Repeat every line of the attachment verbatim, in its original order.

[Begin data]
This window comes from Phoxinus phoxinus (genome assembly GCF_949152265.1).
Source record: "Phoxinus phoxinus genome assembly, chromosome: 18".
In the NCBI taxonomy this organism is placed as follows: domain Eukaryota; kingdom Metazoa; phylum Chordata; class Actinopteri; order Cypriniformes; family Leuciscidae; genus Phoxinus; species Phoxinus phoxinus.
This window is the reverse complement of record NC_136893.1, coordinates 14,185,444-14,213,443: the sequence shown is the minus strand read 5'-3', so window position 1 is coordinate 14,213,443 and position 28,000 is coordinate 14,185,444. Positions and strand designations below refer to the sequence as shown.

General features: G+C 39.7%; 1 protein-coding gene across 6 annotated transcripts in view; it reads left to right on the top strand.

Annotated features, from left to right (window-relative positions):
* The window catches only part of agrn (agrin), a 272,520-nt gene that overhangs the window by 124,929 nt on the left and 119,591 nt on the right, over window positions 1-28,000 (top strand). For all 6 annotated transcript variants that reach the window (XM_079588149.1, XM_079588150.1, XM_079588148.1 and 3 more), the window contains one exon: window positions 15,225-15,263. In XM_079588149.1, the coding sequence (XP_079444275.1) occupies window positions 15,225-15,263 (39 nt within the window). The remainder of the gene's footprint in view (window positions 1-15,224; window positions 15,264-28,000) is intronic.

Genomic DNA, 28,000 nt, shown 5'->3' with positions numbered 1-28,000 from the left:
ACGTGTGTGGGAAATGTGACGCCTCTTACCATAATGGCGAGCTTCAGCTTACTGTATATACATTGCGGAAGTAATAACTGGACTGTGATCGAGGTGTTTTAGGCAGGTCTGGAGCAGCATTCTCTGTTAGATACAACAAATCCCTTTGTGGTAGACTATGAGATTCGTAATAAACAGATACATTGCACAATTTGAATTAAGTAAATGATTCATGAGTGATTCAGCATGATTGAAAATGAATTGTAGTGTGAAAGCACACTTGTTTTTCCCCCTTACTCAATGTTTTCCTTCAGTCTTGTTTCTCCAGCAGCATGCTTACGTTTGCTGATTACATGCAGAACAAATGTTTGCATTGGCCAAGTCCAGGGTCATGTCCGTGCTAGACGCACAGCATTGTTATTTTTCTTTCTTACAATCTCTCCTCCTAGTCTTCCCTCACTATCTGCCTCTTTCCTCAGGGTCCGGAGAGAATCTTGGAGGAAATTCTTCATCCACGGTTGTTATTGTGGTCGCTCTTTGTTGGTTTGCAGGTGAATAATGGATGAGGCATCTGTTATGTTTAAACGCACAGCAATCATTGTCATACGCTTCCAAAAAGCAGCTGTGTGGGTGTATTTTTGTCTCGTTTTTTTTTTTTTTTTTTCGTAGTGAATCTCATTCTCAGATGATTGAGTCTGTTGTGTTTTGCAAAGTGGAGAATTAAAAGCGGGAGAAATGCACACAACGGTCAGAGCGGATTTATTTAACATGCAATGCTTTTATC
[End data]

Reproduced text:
This window comes from Phoxinus phoxinus (genome assembly GCF_949152265.1).
Source record: "Phoxinus phoxinus genome assembly, chromosome: 18".
In the NCBI taxonomy this organism is placed as follows: domain Eukaryota; kingdom Metazoa; phylum Chordata; class Actinopteri; order Cypriniformes; family Leuciscidae; genus Phoxinus; species Phoxinus phoxinus.
This window is the reverse complement of record NC_136893.1, coordinates 14,185,444-14,213,443: the sequence shown is the minus strand read 5'-3', so window position 1 is coordinate 14,213,443 and position 28,000 is coordinate 14,185,444. Positions and strand designations below refer to the sequence as shown.

General features: G+C 39.7%; 1 protein-coding gene across 6 annotated transcripts in view; it reads left to right on the top strand.

Annotated features, from left to right (window-relative positions):
* The window catches only part of agrn (agrin), a 272,520-nt gene that overhangs the window by 124,929 nt on the left and 119,591 nt on the right, over window positions 1-28,000 (top strand). For all 6 annotated transcript variants that reach the window (XM_079588149.1, XM_079588150.1, XM_079588148.1 and 3 more), the window contains one exon: window positions 15,225-15,263. In XM_079588149.1, the coding sequence (XP_079444275.1) occupies window positions 15,225-15,263 (39 nt within the window). The remainder of the gene's footprint in view (window positions 1-15,224; window positions 15,264-28,000) is intronic.

Genomic DNA, 28,000 nt, shown 5'->3' with positions numbered 1-28,000 from the left:
ACGTGTGTGGGAAATGTGACGCCTCTTACCATAATGGCGAGCTTCAGCTTACTGTATATACATTGCGGAAGTAATAACTGGACTGTGATCGAGGTGTTTTAGGCAGGTCTGGAGCAGCATTCTCTGTTAGATACAACAAATCCCTTTGTGGTAGACTATGAGATTCGTAATAAACAGATACATTGCACAATTTGAATTAAGTAAATGATTCATGAGTGATTCAGCATGATTGAAAATGAATTGTAGTGTGAAAGCACACTTGTTTTTCCCCCTTACTCAATGTTTTCCTTCAGTCTTGTTTCTCCAGCAGCATGCTTACGTTTGCTGATTACATGCAGAACAAATGTTTGCATTGGCCAAGTCCAGGGTCATGTCCGTGCTAGACGCACAGCATTGTTATTTTTCTTTCTTACAATCTCTCCTCCTAGTCTTCCCTCACTATCTGCCTCTTTCCTCAGGGTCCGGAGAGAATCTTGGAGGAAATTCTTCATCCACGGTTGTTATTGTGGTCGCTCTTTGTTGGTTTGCAGGTGAATAATGGATGAGGCATCTGTTATGTTTAAACGCACAGCAATCATTGTCATACGCTTCCAAAAAGCAGCTGTGTGGGTGTATTTTTGTCTCGTTTTTTTTTTTTTTTTTTCGTAGTGAATCTCATTCTCAGATGATTGAGTCTGTTGTGTTTTGCAAAGTGGAGAATTAAAAGCGGGAGAAATGCACACAACGGTCAGAGCGGATTTATTTAACATGCAATGCTTTTATC